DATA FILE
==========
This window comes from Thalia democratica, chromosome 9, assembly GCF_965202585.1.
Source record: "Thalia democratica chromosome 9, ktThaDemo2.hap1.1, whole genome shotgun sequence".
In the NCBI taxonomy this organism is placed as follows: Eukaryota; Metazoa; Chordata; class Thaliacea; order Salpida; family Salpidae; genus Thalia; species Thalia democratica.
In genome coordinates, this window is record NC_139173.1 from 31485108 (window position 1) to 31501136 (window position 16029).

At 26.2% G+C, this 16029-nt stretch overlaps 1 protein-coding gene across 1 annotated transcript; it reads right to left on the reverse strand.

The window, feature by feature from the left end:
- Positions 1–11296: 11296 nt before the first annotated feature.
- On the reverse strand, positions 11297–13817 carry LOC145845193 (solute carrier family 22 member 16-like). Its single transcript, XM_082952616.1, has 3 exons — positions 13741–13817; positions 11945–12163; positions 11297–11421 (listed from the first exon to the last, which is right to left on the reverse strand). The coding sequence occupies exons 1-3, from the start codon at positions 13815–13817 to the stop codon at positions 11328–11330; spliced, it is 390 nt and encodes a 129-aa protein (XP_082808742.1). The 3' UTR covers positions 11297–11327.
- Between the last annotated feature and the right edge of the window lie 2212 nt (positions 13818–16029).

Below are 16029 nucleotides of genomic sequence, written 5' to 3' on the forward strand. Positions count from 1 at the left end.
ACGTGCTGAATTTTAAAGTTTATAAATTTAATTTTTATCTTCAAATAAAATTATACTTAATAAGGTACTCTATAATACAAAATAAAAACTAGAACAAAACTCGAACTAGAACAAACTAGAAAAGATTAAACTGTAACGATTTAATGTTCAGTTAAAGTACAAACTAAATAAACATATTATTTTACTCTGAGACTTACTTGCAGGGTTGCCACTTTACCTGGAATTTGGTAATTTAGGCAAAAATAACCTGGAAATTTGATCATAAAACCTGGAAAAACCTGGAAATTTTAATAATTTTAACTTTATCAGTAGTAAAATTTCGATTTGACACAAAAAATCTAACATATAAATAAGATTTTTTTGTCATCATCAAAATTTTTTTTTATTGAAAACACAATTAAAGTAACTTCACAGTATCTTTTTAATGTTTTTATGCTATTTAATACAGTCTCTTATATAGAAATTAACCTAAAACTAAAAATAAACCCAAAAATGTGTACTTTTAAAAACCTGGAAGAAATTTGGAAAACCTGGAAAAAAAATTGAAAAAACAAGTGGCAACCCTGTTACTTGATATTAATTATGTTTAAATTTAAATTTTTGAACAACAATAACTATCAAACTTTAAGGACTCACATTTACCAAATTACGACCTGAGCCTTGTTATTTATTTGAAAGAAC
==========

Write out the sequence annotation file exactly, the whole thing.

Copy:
This window comes from Thalia democratica, chromosome 9, assembly GCF_965202585.1.
Source record: "Thalia democratica chromosome 9, ktThaDemo2.hap1.1, whole genome shotgun sequence".
In the NCBI taxonomy this organism is placed as follows: Eukaryota; Metazoa; Chordata; class Thaliacea; order Salpida; family Salpidae; genus Thalia; species Thalia democratica.
In genome coordinates, this window is record NC_139173.1 from 31485108 (window position 1) to 31501136 (window position 16029).

At 26.2% G+C, this 16029-nt stretch overlaps 1 protein-coding gene across 1 annotated transcript; it reads right to left on the reverse strand.

The window, feature by feature from the left end:
- Positions 1–11296: 11296 nt before the first annotated feature.
- On the reverse strand, positions 11297–13817 carry LOC145845193 (solute carrier family 22 member 16-like). Its single transcript, XM_082952616.1, has 3 exons — positions 13741–13817; positions 11945–12163; positions 11297–11421 (listed from the first exon to the last, which is right to left on the reverse strand). The coding sequence occupies exons 1-3, from the start codon at positions 13815–13817 to the stop codon at positions 11328–11330; spliced, it is 390 nt and encodes a 129-aa protein (XP_082808742.1). The 3' UTR covers positions 11297–11327.
- Between the last annotated feature and the right edge of the window lie 2212 nt (positions 13818–16029).

Below are 16029 nucleotides of genomic sequence, written 5' to 3' on the forward strand. Positions count from 1 at the left end.
ACGTGCTGAATTTTAAAGTTTATAAATTTAATTTTTATCTTCAAATAAAATTATACTTAATAAGGTACTCTATAATACAAAATAAAAACTAGAACAAAACTCGAACTAGAACAAACTAGAAAAGATTAAACTGTAACGATTTAATGTTCAGTTAAAGTACAAACTAAATAAACATATTATTTTACTCTGAGACTTACTTGCAGGGTTGCCACTTTACCTGGAATTTGGTAATTTAGGCAAAAATAACCTGGAAATTTGATCATAAAACCTGGAAAAACCTGGAAATTTTAATAATTTTAACTTTATCAGTAGTAAAATTTCGATTTGACACAAAAAATCTAACATATAAATAAGATTTTTTTGTCATCATCAAAATTTTTTTTTATTGAAAACACAATTAAAGTAACTTCACAGTATCTTTTTAATGTTTTTATGCTATTTAATACAGTCTCTTATATAGAAATTAACCTAAAACTAAAAATAAACCCAAAAATGTGTACTTTTAAAAACCTGGAAGAAATTTGGAAAACCTGGAAAAAAAATTGAAAAAACAAGTGGCAACCCTGTTACTTGATATTAATTATGTTTAAATTTAAATTTTTGAACAACAATAACTATCAAACTTTAAGGACTCACATTTACCAAATTACGACCTGAGCCTTGTTATTTATTTGAAAGAAC